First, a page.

Outside of Russia, they could say and write what they wanted. They could be vociferously against the war. By having left, however, they were no longer a political presence in Russia. The Kremlin could easily dismiss their criticisms as unpatriotic. It was an elegant solution to the problem of the war’s popularity. The Kremlin did not have to manufacture consent so much as it had to curate it. Dissent was punished—but would-be dissenters could simply absent themselves.

Putin’s coup de grâce was the barrier he built between the war and everyday life. For most Russians, the war in Ukraine remained an abstraction, akin to a reality TV show. Over the summer, most Russians could continue enjoying good weather and civilian life routines. The perfect illustration of this dynamic was the celebration of “city day” in Moscow on September 10, which occurred as it might have in peacetime. And why not? Moscow was at peace. Why not have a good time? Putin appeared in public, opening an enormous Ferris wheel, the largest in Europe, to enjoy Muscovites. But the war violated the terms of this soothing narrative. As Putin smiled and Moscow celebrated, Russian forces suffered a massive and humiliating defeat around Kharkiv in Ukraine. (And the Ferris wheel broke down almost as soon as it began operating.)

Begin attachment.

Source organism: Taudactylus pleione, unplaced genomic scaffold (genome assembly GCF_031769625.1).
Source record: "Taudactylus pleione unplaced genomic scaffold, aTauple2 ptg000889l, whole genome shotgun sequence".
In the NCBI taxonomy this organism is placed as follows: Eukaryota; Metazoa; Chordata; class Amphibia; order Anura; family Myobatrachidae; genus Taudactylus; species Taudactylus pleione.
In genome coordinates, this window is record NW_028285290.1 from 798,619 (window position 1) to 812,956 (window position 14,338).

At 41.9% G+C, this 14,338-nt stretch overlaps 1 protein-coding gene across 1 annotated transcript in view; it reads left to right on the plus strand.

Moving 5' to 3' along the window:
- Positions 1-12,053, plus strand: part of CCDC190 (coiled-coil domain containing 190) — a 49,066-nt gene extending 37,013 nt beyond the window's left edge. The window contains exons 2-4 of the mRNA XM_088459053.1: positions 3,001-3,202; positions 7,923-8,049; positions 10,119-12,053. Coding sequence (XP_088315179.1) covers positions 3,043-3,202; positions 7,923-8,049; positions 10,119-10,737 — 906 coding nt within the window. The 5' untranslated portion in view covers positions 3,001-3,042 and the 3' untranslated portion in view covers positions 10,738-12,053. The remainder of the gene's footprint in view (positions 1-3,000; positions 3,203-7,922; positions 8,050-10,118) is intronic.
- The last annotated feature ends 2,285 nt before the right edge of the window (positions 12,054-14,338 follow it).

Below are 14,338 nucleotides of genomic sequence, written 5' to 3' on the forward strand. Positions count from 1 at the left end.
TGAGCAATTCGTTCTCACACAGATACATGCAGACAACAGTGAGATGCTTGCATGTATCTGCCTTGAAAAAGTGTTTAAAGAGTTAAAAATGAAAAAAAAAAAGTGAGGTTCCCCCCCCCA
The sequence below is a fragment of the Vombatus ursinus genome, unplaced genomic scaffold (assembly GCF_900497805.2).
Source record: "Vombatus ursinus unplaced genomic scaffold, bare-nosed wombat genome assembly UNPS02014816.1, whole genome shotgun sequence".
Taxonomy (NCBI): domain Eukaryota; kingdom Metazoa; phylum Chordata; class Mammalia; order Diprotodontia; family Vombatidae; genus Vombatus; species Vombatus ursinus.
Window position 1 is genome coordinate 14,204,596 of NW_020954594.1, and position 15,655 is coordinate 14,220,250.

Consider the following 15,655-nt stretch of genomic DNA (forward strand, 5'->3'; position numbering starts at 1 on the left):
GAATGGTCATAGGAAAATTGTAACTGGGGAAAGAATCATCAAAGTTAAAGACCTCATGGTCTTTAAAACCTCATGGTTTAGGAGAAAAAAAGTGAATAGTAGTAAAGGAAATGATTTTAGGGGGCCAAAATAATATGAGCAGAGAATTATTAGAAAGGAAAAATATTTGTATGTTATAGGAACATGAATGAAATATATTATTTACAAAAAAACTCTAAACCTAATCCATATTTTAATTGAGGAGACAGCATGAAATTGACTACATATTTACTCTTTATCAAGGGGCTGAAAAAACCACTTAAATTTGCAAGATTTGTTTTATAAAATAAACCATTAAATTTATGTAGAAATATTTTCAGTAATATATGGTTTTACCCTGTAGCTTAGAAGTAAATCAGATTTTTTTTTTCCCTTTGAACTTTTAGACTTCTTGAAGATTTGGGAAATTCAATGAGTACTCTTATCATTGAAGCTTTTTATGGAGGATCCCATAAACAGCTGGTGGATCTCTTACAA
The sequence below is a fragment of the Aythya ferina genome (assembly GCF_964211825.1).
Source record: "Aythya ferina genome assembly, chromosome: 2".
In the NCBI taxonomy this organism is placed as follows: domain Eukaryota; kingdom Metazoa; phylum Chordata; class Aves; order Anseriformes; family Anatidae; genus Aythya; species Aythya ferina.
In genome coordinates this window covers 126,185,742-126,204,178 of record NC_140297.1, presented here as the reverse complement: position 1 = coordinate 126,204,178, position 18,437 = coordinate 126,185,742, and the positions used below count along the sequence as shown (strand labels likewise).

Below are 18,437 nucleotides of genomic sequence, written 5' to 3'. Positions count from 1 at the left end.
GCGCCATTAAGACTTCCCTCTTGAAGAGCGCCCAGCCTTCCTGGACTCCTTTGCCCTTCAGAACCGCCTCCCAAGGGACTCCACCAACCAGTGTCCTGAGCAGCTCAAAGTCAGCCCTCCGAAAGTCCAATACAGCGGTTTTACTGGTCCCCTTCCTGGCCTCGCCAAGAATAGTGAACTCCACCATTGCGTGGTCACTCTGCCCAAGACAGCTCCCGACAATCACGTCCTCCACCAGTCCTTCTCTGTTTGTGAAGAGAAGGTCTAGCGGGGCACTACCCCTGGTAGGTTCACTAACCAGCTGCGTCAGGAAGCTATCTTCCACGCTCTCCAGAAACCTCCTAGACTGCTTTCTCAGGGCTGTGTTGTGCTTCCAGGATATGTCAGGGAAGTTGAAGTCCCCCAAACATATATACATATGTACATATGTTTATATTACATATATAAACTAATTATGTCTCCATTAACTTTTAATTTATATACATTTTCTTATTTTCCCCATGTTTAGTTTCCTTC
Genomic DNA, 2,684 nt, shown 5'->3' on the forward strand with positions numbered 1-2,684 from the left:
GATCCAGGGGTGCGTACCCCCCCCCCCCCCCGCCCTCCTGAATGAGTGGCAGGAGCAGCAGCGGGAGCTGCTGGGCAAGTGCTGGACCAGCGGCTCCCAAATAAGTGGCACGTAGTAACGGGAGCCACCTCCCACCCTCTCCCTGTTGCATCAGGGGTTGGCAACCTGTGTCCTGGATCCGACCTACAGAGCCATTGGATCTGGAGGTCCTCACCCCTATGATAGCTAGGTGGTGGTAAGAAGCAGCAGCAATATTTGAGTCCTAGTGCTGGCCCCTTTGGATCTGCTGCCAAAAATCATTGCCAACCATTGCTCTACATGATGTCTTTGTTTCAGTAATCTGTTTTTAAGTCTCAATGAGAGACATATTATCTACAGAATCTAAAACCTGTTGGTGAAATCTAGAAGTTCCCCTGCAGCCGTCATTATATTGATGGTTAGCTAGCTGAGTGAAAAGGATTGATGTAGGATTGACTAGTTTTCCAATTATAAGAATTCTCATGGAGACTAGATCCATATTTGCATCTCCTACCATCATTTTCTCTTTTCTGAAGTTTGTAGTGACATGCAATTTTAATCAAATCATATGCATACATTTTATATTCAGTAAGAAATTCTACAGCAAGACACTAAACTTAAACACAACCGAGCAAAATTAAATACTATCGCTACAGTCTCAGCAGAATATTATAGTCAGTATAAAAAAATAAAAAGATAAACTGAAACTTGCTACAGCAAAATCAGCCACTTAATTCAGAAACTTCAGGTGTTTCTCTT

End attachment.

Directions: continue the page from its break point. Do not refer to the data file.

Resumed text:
Enemies within?

Putin now faces a punishing timeline. He cannot win the war quickly and may be incapable of winning it. He may be able to maneuver toward an outcome he and his country can accept, but that might be a multiyear project. For ordinary Russians, that time will be marked by pain, loss, and suffering. The war will smother the pleasures of peace. Wars of choice are especially prone to diminishing public enthusiasm. In this regard, Putin might benefit from studying the history of the Soviet war in Afghanistan. It alone did not cause the Soviet Union to fall, but as more and more families saw their sons returned in body bags, the awareness of the losses stoked discontent. The war sapped the government’s legitimacy. Together with many other catalysts, it precipitated the fall of the Soviet Union.